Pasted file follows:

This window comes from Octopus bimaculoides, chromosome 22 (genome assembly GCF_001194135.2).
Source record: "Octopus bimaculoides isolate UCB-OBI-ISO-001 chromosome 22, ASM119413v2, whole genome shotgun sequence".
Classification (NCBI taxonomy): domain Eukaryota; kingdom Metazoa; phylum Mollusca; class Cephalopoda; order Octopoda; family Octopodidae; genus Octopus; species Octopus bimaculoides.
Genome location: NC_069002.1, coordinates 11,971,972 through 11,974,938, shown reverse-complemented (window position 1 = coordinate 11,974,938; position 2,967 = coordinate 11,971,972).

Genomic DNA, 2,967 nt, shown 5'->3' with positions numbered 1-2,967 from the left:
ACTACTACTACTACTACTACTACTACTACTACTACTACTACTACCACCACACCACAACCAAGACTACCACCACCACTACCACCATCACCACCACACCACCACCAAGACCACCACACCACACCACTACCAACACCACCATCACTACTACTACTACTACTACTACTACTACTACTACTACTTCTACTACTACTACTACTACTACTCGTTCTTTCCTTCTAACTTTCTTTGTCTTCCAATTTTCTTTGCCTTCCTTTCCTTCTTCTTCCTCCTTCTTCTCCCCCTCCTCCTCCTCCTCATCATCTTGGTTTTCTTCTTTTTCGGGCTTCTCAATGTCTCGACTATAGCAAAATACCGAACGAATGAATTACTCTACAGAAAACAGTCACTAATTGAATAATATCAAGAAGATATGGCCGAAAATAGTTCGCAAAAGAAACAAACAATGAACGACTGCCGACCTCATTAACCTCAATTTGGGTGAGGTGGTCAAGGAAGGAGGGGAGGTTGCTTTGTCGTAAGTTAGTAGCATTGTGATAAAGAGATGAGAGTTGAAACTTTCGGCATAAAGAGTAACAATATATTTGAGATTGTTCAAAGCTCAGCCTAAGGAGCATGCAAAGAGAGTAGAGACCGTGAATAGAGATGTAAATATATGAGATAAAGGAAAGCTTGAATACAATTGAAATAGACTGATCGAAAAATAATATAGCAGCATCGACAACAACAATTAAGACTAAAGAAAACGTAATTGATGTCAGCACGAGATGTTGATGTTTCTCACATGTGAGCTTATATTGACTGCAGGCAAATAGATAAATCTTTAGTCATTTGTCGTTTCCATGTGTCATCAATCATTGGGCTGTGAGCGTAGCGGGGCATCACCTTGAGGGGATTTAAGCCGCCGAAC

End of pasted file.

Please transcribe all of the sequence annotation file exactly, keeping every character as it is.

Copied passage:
This window comes from Octopus bimaculoides, chromosome 22 (genome assembly GCF_001194135.2).
Source record: "Octopus bimaculoides isolate UCB-OBI-ISO-001 chromosome 22, ASM119413v2, whole genome shotgun sequence".
Classification (NCBI taxonomy): domain Eukaryota; kingdom Metazoa; phylum Mollusca; class Cephalopoda; order Octopoda; family Octopodidae; genus Octopus; species Octopus bimaculoides.
Genome location: NC_069002.1, coordinates 11,971,972 through 11,974,938, shown reverse-complemented (window position 1 = coordinate 11,974,938; position 2,967 = coordinate 11,971,972).

Genomic DNA, 2,967 nt, shown 5'->3' with positions numbered 1-2,967 from the left:
ACTACTACTACTACTACTACTACTACTACTACTACTACTACTACCACCACACCACAACCAAGACTACCACCACCACTACCACCATCACCACCACACCACCACCAAGACCACCACACCACACCACTACCAACACCACCATCACTACTACTACTACTACTACTACTACTACTACTACTACTTCTACTACTACTACTACTACTACTCGTTCTTTCCTTCTAACTTTCTTTGTCTTCCAATTTTCTTTGCCTTCCTTTCCTTCTTCTTCCTCCTTCTTCTCCCCCTCCTCCTCCTCCTCATCATCTTGGTTTTCTTCTTTTTCGGGCTTCTCAATGTCTCGACTATAGCAAAATACCGAACGAATGAATTACTCTACAGAAAACAGTCACTAATTGAATAATATCAAGAAGATATGGCCGAAAATAGTTCGCAAAAGAAACAAACAATGAACGACTGCCGACCTCATTAACCTCAATTTGGGTGAGGTGGTCAAGGAAGGAGGGGAGGTTGCTTTGTCGTAAGTTAGTAGCATTGTGATAAAGAGATGAGAGTTGAAACTTTCGGCATAAAGAGTAACAATATATTTGAGATTGTTCAAAGCTCAGCCTAAGGAGCATGCAAAGAGAGTAGAGACCGTGAATAGAGATGTAAATATATGAGATAAAGGAAAGCTTGAATACAATTGAAATAGACTGATCGAAAAATAATATAGCAGCATCGACAACAACAATTAAGACTAAAGAAAACGTAATTGATGTCAGCACGAGATGTTGATGTTTCTCACATGTGAGCTTATATTGACTGCAGGCAAATAGATAAATCTTTAGTCATTTGTCGTTTCCATGTGTCATCAATCATTGGGCTGTGAGCGTAGCGGGGCATCACCTTGAGGGGATTTAAGCCGCCGAAC